Imagine a Hamilton superhero school that functioned like a day-camp for children

Superhero movies aren’t going anywhere.

Notwithstanding how happy I am about this, it might be worthwhile to broach the topic of the more constructive role the superhero mythos can play in our culture.

At the time of writing this, Black Panther has just come out.

If you haven’t seen it yet, do it, it’s a great movie. Yet, more than just being a great movie, Black Panther taps into something larger. It is a movie on the one hand, but a broader movement on the other, and like Wonder Woman last June, much of that has to do with the ability for people to see themselves in a hero who isn’t the ubiquitous white man.

One of the best examples of how this movement has played out to date, and in communities all over North America, is the Black Panther Challenge. This project, originating in Harlem, saw community GoFundMe pages pop-up that would seek contributions to help kids, who would otherwise not be able to see the movie, go to a theatre with a paid ticket and transportation. In Hamilton, the Black Panther Challenge fundraiser was spearheaded by Empowerment Squared, and in February alone reached $5095 out of its $5000 goal.

As Black Panther was coming out, it was already one of the most anticipated Marvel movies, breaking the previous Marvel pre-ticket sales record. Yet despite this, and despite the deeper potential for community empowerment by having a non-white-male hero as the lead, the movie faced the challenge – among many others – of genre fatigue. That being, that people are tiring of super-hero movies, and it is just a trend that is on the way out.

It’s safe to say that with the success it’s seen to date, and the broader movement that’s been associated with it, this is unlikely.

On the contrary, Black Panther as a phenomenon has shown us how the superhero genre can continue to evolve, and play more constructive cultural roles. Particularly, the role that superheroes can play in building and empowering children, much like the vision behind the Black Panther Challenge.

Personally, growing up a comic book nerd, I’ve never needed any convincing that a healthy enjoyment of comic books can be beneficial. That’s not to say that comic books or superhero culture hasn’t had its drawbacks, prime among them is a very real history of blatant sexism due to it being a predominantly male-driven industry. But there has also always been comics, writers, and storylines that progressively address much deeper and more complicated issues. I would go as far to say that in our increasingly irreligious and agnostic cultures, the superhero genre could reasonably be a source of secular morality for people of all ages.
Essentially, the reason the genre isn’t tiring is that these are our modern iteration of Greek gods. They are flawed characters, facing challenges and tragedies and decisions that force them and us to determine what is good. They’re pop-culture parables for navigating our world in heroic ways, and this can be extremely valuable to our culture when presented with care and consideration.

As a good example, I remember once hearing the concept of Superhero Schools, recreational programs that let people have fun learning “superhero things,” predominantly physical stuff like free-running and martial arts. One of the most prominent was based in New York and targeted towards underprivileged children. Think like a secular community kids program like Scouting, but more modern/pop-culturally relevant.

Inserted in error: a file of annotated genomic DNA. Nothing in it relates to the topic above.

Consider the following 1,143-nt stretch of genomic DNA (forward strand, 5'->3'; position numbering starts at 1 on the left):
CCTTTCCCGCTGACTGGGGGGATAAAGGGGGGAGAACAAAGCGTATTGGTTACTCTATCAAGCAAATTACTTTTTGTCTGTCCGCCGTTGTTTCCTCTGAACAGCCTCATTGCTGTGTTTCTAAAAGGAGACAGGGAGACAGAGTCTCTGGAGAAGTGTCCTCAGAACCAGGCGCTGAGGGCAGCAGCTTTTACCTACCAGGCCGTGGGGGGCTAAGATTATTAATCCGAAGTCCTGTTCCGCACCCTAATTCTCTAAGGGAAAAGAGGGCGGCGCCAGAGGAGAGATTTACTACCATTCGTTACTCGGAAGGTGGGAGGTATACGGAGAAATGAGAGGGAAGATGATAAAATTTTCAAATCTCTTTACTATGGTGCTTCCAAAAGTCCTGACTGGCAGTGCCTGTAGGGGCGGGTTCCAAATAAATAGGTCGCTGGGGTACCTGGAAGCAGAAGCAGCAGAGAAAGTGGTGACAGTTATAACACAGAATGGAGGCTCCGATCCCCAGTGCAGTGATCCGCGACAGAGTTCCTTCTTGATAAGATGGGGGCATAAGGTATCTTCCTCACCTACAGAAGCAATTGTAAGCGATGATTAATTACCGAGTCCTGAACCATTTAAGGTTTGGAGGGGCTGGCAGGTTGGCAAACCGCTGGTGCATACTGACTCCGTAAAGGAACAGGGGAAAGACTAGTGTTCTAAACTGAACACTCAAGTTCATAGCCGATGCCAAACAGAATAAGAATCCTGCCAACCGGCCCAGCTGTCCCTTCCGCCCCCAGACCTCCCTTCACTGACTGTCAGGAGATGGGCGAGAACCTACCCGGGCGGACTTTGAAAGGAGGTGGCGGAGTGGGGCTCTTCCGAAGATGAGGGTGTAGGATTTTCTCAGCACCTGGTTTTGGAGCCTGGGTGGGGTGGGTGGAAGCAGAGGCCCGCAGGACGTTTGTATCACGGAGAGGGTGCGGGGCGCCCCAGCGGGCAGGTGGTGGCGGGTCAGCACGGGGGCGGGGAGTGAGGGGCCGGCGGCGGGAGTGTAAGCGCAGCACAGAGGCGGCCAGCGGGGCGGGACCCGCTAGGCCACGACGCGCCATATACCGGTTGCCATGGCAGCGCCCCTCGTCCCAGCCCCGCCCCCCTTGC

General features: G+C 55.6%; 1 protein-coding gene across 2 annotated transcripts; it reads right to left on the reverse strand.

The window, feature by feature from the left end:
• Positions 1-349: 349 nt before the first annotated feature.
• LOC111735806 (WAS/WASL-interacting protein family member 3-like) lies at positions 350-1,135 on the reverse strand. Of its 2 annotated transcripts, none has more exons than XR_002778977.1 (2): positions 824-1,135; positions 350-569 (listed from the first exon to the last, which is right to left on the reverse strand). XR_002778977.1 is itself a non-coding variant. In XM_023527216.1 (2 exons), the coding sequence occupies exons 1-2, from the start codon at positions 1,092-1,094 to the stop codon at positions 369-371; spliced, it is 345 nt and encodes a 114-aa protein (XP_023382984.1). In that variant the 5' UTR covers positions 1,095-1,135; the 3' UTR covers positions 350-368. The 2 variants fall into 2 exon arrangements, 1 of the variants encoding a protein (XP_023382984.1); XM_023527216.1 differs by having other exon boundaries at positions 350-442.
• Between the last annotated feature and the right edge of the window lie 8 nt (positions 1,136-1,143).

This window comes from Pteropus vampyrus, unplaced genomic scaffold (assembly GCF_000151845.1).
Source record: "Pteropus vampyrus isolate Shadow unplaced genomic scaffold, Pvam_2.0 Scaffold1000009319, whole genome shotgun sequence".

It would be awesome to build on this concept in our own community. Imagine a Hamilton Superhero School that functioned like a day-camp type program for children, whether on the weekends, after-school or during the summer. And one that brings more to the table than just fitness alone.

Firstly, all the children coming in would receive their own “super-hero suit,” which could be as simple as a specially ordered t-shirt and track pants, but regardless, something simple, bright and fun to make sure they feel empowered in the space and on the same level as their peers in the program.

Creative programming would be employed to aid children in developing their own superhero identity, their “name,” their origin story and powers, and their own stories, as well as personalizing or decorating their “super-hero suit.” STEM (Science, Technology, Engineering, Mathematics) curriculums could be built-in, in fun ways, making these topics more exciting/enticing to children by tying them to more “sciencey” heroes like Tony Stark (Iron Man), Peter Parker (Spider-man), or Shuri (the Princess of Wakanda). And, of course, physical activity and games to reinforce healthy lifestyles, well-being, and fitness.

Additional programming could include community involvement projects, easy community volunteerism initiatives that are reframed as “saving the day.” The goal being to illustrate to children that being a hero doesn’t mean you have to be battling an army of evil robots.

Lastly, every day could end with a viewing of a superhero movie, with healthy snacks, followed by a discussion on the themes related to the movie. This discussion could be as light as themes of personal-responsibility in Spider-man: Homecoming, or as deep as the bigger social justice and identity issues surrounding movies like Wonder Woman and Black Panther.

As superhero and comic book culture become ever-more mainstream, it becomes more important to consider the constructive role it plays in our culture. Particularly as resoundingly successful, well-reviewed, and socially relevant films like Black Panther come out, it provides us with a great opportunity to creatively, and positively impact people’s lives.

And as far as a Hamilton Superhero School program is concerned, if anyone wants to front money, space, or generally get to work on this? Let’s grab a coffee.